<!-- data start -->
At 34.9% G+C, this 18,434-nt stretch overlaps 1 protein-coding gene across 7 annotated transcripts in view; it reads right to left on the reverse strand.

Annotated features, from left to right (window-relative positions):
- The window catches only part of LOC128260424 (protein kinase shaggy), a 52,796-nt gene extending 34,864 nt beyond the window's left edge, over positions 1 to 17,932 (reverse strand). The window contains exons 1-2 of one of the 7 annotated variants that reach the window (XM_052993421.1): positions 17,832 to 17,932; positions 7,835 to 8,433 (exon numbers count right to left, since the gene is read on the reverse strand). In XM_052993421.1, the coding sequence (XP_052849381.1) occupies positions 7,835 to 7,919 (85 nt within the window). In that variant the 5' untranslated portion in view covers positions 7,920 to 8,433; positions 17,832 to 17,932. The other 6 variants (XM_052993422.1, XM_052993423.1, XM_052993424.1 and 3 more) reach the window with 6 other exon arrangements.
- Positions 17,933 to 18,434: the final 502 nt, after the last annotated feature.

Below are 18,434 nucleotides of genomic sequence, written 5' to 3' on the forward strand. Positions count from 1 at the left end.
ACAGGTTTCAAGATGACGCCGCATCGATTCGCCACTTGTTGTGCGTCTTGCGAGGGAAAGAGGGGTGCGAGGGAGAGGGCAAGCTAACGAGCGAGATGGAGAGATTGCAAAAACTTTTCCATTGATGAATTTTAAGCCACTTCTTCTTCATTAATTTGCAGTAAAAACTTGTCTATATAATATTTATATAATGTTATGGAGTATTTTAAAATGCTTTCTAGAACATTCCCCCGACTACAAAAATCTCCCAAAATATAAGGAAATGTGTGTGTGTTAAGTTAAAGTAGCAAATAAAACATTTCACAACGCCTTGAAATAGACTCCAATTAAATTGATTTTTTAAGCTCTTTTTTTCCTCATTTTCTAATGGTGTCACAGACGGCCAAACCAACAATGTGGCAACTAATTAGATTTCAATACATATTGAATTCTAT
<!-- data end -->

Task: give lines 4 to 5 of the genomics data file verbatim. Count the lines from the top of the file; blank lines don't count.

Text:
- Positions 17,933 to 18,434: the final 502 nt, after the last annotated feature.

Below are 18,434 nucleotides of genomic sequence, written 5' to 3' on the forward strand. Positions count from 1 at the left end.